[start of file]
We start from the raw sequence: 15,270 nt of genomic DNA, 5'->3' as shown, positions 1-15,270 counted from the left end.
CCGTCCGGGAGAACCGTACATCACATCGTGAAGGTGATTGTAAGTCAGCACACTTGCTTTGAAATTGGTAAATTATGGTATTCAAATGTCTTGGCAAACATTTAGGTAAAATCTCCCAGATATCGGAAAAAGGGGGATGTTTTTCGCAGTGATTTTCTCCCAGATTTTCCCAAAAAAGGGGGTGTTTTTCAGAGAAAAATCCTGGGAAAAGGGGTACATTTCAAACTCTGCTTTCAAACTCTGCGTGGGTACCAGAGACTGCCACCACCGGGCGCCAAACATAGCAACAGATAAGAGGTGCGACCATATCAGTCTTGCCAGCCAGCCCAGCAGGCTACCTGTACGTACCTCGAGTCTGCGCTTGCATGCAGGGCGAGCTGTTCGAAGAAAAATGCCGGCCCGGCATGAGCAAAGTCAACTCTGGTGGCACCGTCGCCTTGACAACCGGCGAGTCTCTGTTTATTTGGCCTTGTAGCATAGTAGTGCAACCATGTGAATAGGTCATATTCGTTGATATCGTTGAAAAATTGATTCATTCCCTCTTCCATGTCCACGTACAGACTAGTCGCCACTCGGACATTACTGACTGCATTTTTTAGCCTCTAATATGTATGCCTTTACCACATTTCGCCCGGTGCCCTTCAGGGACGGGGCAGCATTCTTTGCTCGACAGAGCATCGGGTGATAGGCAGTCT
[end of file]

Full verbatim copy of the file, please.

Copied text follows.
We start from the raw sequence: 15,270 nt of genomic DNA, 5'->3' as shown, positions 1-15,270 counted from the left end.
CCGTCCGGGAGAACCGTACATCACATCGTGAAGGTGATTGTAAGTCAGCACACTTGCTTTGAAATTGGTAAATTATGGTATTCAAATGTCTTGGCAAACATTTAGGTAAAATCTCCCAGATATCGGAAAAAGGGGGATGTTTTTCGCAGTGATTTTCTCCCAGATTTTCCCAAAAAAGGGGGTGTTTTTCAGAGAAAAATCCTGGGAAAAGGGGTACATTTCAAACTCTGCTTTCAAACTCTGCGTGGGTACCAGAGACTGCCACCACCGGGCGCCAAACATAGCAACAGATAAGAGGTGCGACCATATCAGTCTTGCCAGCCAGCCCAGCAGGCTACCTGTACGTACCTCGAGTCTGCGCTTGCATGCAGGGCGAGCTGTTCGAAGAAAAATGCCGGCCCGGCATGAGCAAAGTCAACTCTGGTGGCACCGTCGCCTTGACAACCGGCGAGTCTCTGTTTATTTGGCCTTGTAGCATAGTAGTGCAACCATGTGAATAGGTCATATTCGTTGATATCGTTGAAAAATTGATTCATTCCCTCTTCCATGTCCACGTACAGACTAGTCGCCACTCGGACATTACTGACTGCATTTTTTAGCCTCTAATATGTATGCCTTTACCACATTTCGCCCGGTGCCCTTCAGGGACGGGGCAGCATTCTTTGCTCGACAGAGCATCGGGTGATAGGCAGTCT